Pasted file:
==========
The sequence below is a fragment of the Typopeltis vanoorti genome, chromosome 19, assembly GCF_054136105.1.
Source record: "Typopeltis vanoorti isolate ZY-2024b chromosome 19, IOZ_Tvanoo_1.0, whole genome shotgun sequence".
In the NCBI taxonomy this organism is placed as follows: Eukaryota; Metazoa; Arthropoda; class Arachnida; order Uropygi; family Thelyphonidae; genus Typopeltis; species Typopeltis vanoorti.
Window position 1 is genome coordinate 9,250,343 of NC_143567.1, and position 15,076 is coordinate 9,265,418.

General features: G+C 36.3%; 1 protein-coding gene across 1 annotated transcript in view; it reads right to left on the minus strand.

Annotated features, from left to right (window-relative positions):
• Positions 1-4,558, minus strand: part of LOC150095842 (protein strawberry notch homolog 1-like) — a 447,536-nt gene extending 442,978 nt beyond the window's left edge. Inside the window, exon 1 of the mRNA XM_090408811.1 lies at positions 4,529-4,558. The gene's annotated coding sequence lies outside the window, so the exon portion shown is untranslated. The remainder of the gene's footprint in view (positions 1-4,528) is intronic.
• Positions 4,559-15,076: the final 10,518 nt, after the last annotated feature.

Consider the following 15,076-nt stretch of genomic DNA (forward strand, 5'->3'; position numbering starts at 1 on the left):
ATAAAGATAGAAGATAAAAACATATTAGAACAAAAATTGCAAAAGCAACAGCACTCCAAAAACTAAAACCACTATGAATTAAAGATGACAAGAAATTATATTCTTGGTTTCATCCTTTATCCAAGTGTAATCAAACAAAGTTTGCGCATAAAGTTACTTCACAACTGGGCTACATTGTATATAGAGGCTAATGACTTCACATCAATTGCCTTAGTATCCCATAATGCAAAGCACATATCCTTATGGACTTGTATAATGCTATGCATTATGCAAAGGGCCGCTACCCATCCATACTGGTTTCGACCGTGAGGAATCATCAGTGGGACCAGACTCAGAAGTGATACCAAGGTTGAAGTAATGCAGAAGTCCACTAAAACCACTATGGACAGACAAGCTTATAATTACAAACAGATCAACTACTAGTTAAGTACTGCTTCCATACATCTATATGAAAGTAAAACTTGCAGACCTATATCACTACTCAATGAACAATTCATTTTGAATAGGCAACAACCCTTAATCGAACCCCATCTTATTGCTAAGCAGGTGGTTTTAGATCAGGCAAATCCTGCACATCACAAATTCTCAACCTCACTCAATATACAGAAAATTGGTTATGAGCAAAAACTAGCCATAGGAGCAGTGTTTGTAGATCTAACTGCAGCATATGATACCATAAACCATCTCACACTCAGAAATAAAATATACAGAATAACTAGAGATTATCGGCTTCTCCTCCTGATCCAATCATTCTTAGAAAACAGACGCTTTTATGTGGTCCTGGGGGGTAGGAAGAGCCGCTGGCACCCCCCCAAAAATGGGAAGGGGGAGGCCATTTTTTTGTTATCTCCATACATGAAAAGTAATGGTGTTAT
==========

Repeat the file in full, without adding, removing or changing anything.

The sequence below is a fragment of the Typopeltis vanoorti genome, chromosome 19, assembly GCF_054136105.1.
Source record: "Typopeltis vanoorti isolate ZY-2024b chromosome 19, IOZ_Tvanoo_1.0, whole genome shotgun sequence".
In the NCBI taxonomy this organism is placed as follows: Eukaryota; Metazoa; Arthropoda; class Arachnida; order Uropygi; family Thelyphonidae; genus Typopeltis; species Typopeltis vanoorti.
Window position 1 is genome coordinate 9,250,343 of NC_143567.1, and position 15,076 is coordinate 9,265,418.

General features: G+C 36.3%; 1 protein-coding gene across 1 annotated transcript in view; it reads right to left on the minus strand.

Annotated features, from left to right (window-relative positions):
• Positions 1-4,558, minus strand: part of LOC150095842 (protein strawberry notch homolog 1-like) — a 447,536-nt gene extending 442,978 nt beyond the window's left edge. Inside the window, exon 1 of the mRNA XM_090408811.1 lies at positions 4,529-4,558. The gene's annotated coding sequence lies outside the window, so the exon portion shown is untranslated. The remainder of the gene's footprint in view (positions 1-4,528) is intronic.
• Positions 4,559-15,076: the final 10,518 nt, after the last annotated feature.

Consider the following 15,076-nt stretch of genomic DNA (forward strand, 5'->3'; position numbering starts at 1 on the left):
ATAAAGATAGAAGATAAAAACATATTAGAACAAAAATTGCAAAAGCAACAGCACTCCAAAAACTAAAACCACTATGAATTAAAGATGACAAGAAATTATATTCTTGGTTTCATCCTTTATCCAAGTGTAATCAAACAAAGTTTGCGCATAAAGTTACTTCACAACTGGGCTACATTGTATATAGAGGCTAATGACTTCACATCAATTGCCTTAGTATCCCATAATGCAAAGCACATATCCTTATGGACTTGTATAATGCTATGCATTATGCAAAGGGCCGCTACCCATCCATACTGGTTTCGACCGTGAGGAATCATCAGTGGGACCAGACTCAGAAGTGATACCAAGGTTGAAGTAATGCAGAAGTCCACTAAAACCACTATGGACAGACAAGCTTATAATTACAAACAGATCAACTACTAGTTAAGTACTGCTTCCATACATCTATATGAAAGTAAAACTTGCAGACCTATATCACTACTCAATGAACAATTCATTTTGAATAGGCAACAACCCTTAATCGAACCCCATCTTATTGCTAAGCAGGTGGTTTTAGATCAGGCAAATCCTGCACATCACAAATTCTCAACCTCACTCAATATACAGAAAATTGGTTATGAGCAAAAACTAGCCATAGGAGCAGTGTTTGTAGATCTAACTGCAGCATATGATACCATAAACCATCTCACACTCAGAAATAAAATATACAGAATAACTAGAGATTATCGGCTTCTCCTCCTGATCCAATCATTCTTAGAAAACAGACGCTTTTATGTGGTCCTGGGGGGTAGGAAGAGCCGCTGGCACCCCCCCAAAAATGGGAAGGGGGAGGCCATTTTTTTGTTATCTCCATACATGAAAAGTAATGGTGTTAT